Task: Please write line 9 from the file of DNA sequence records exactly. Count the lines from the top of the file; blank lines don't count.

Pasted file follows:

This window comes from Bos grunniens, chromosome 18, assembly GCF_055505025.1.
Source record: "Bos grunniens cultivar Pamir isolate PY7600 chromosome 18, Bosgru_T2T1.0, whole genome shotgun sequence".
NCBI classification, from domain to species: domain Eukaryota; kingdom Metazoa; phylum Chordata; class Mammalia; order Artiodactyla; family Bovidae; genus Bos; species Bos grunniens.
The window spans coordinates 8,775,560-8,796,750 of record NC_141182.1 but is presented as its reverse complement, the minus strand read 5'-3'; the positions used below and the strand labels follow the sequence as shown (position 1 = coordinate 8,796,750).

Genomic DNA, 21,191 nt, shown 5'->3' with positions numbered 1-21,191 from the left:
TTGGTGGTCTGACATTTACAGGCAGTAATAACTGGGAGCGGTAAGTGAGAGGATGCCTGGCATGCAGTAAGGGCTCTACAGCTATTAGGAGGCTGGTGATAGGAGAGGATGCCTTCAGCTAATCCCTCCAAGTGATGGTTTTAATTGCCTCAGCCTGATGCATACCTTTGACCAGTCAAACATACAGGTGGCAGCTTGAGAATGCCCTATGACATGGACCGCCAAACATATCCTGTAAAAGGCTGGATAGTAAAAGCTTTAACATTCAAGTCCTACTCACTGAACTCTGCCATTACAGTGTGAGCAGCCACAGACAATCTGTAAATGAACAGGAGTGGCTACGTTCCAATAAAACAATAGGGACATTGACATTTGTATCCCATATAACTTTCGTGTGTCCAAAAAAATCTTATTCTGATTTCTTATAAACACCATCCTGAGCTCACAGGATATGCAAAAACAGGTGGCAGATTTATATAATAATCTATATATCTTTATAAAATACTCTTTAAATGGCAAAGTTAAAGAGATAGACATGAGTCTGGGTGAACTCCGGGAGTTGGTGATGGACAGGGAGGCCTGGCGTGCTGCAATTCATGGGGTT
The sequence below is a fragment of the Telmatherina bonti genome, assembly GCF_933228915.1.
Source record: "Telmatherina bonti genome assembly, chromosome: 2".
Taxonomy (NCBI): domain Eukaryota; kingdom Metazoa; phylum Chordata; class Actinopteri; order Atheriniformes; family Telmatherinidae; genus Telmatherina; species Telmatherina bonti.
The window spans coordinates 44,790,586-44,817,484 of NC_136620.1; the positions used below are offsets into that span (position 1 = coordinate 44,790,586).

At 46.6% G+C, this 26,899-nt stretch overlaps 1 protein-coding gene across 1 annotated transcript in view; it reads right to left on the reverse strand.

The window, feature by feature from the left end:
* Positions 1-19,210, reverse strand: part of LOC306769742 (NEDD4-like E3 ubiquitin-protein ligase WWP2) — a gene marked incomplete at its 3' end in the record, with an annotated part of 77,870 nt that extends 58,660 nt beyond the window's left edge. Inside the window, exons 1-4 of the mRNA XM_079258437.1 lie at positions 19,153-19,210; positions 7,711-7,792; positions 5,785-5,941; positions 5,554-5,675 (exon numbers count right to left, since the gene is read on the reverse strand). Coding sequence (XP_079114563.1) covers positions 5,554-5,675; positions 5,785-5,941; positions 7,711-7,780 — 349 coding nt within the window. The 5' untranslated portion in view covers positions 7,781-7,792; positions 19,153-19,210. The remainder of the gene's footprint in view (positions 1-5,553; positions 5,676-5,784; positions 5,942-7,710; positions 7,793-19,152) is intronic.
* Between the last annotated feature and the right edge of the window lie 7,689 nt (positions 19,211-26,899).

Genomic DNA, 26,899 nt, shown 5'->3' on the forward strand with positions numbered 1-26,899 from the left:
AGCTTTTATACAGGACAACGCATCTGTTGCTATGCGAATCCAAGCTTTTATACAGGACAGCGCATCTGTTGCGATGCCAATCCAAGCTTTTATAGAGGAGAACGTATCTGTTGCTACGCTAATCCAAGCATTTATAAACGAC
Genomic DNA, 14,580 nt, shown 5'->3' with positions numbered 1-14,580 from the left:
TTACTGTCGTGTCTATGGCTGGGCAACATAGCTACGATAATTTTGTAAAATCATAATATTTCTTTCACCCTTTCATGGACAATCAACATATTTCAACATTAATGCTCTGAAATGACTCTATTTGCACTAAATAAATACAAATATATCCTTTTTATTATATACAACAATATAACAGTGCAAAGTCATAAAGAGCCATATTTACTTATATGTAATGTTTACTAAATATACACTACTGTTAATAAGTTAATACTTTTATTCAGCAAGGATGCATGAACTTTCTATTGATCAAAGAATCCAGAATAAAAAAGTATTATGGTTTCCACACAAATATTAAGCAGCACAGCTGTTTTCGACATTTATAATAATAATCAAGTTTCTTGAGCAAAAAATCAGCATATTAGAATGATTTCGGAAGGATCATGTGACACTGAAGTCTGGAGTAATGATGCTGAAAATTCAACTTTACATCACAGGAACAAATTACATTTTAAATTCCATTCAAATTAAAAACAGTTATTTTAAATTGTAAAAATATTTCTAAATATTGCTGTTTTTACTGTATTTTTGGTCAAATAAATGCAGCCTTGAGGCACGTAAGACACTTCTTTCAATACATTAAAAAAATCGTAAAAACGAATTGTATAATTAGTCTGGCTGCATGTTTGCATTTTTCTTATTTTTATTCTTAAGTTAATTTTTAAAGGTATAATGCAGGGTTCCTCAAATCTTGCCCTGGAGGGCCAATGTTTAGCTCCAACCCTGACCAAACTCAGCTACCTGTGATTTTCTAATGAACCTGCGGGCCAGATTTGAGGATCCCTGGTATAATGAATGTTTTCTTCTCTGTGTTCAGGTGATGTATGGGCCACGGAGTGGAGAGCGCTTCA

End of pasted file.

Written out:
Taxonomy (NCBI): domain Eukaryota; kingdom Metazoa; phylum Chordata; class Actinopteri; order Atheriniformes; family Telmatherinidae; genus Telmatherina; species Telmatherina bonti.